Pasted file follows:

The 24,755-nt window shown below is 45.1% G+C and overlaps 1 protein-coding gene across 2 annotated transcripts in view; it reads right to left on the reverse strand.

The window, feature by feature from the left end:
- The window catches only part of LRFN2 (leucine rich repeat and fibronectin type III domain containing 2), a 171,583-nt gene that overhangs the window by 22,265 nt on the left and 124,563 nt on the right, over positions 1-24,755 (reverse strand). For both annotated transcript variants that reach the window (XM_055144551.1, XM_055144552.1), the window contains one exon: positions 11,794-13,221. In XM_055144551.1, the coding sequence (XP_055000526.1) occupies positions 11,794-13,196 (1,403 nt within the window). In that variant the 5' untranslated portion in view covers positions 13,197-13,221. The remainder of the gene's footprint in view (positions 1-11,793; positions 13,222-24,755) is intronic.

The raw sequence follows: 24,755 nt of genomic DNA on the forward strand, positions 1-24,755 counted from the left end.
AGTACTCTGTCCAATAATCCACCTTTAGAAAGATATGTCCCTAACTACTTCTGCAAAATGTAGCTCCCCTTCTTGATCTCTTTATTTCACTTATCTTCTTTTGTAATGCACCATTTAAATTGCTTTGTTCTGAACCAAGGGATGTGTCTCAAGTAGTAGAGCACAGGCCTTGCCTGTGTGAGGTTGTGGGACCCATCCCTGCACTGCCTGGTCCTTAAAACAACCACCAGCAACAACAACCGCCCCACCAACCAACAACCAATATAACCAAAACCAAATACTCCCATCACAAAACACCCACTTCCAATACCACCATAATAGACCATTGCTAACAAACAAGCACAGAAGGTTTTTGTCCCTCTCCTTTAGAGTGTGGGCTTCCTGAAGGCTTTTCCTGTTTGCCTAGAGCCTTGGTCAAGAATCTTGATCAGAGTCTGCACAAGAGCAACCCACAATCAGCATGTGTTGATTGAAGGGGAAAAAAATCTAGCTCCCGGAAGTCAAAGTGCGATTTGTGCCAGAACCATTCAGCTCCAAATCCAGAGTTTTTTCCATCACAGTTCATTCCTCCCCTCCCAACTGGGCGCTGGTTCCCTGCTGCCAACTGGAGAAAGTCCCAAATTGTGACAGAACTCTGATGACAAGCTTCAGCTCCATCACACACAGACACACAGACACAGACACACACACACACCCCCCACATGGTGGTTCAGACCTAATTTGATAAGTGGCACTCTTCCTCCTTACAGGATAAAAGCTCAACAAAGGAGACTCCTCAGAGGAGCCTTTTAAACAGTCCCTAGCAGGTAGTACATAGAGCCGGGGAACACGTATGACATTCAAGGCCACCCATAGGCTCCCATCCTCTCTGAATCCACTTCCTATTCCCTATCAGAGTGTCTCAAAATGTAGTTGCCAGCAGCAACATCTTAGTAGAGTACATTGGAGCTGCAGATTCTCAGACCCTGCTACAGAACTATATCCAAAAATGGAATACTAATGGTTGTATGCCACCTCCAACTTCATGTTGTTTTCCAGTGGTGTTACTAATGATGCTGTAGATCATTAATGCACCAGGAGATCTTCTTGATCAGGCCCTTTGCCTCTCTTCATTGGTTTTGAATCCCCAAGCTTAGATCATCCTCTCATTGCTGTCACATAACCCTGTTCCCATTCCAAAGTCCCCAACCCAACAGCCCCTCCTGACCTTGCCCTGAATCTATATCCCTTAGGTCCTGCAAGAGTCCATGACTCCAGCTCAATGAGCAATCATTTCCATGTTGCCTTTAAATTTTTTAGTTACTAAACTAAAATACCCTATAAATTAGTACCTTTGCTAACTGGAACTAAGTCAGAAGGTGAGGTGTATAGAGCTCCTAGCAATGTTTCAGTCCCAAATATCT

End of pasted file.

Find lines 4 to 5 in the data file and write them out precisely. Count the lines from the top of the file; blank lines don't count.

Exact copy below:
The raw sequence follows: 24,755 nt of genomic DNA on the forward strand, positions 1-24,755 counted from the left end.
AGTACTCTGTCCAATAATCCACCTTTAGAAAGATATGTCCCTAACTACTTCTGCAAAATGTAGCTCCCCTTCTTGATCTCTTTATTTCACTTATCTTCTTTTGTAATGCACCATTTAAATTGCTTTGTTCTGAACCAAGGGATGTGTCTCAAGTAGTAGAGCACAGGCCTTGCCTGTGTGAGGTTGTGGGACCCATCCCTGCACTGCCTGGTCCTTAAAACAACCACCAGCAACAACAACCGCCCCACCAACCAACAACCAATATAACCAAAACCAAATACTCCCATCACAAAACACCCACTTCCAATACCACCATAATAGACCATTGCTAACAAACAAGCACAGAAGGTTTTTGTCCCTCTCCTTTAGAGTGTGGGCTTCCTGAAGGCTTTTCCTGTTTGCCTAGAGCCTTGGTCAAGAATCTTGATCAGAGTCTGCACAAGAGCAACCCACAATCAGCATGTGTTGATTGAAGGGGAAAAAAATCTAGCTCCCGGAAGTCAAAGTGCGATTTGTGCCAGAACCATTCAGCTCCAAATCCAGAGTTTTTTCCATCACAGTTCATTCCTCCCCTCCCAACTGGGCGCTGGTTCCCTGCTGCCAACTGGAGAAAGTCCCAAATTGTGACAGAACTCTGATGACAAGCTTCAGCTCCATCACACACAGACACACAGACACAGACACACACACACACCCCCCACATGGTGGTTCAGACCTAATTTGATAAGTGGCACTCTTCCTCCTTACAGGATAAAAGCTCAACAAAGGAGACTCCTCAGAGGAGCCTTTTAAACAGTCCCTAGCAGGTAGTACATAGAGCCGGGGAACACGTATGACATTCAAGGCCACCCATAGGCTCCCATCCTCTCTGAATCCACTTCCTATTCCCTATCAGAGTGTCTCAAAATGTAGTTGCCAGCAGCAACATCTTAGTAGAGTACATTGGAGCTGCAGATTCTCAGACCCTGCTACAGAACTATATCCAAAAATGGAATACTAATGGTTGTATGCCACCTCCAACTTCATGTTGTTTTCCAGTGGTGTTACTAATGATGCTGTAGATCATTAATGCACCAGGAGATCTTCTTGATCAGGCCCTTTGCCTCTCTTCATTGGTTTTGAATCCCCAAGCTTAGATCATCCTCTCATTGCTGTCACATAACCCTGTTCCCATTCCAAAGTCCCCAACCCAACAGCCCCTCCTGACCTTGCCCTGAATCTATATCCCTTAGGTCCTGCAAGAGTCCATGACTCCAGCTCAATGAGCAATCATTTCCATGTTGCCTTTAAATTTTTTAGTTACTAAACTAAAATACCCTATAAATTAGTACCTTTGCTAACTGGAACTAAGTCAGAAGGTGAGGTGTATAGAGCTCCTAGCAATGTTTCAGTCCCAAATATCT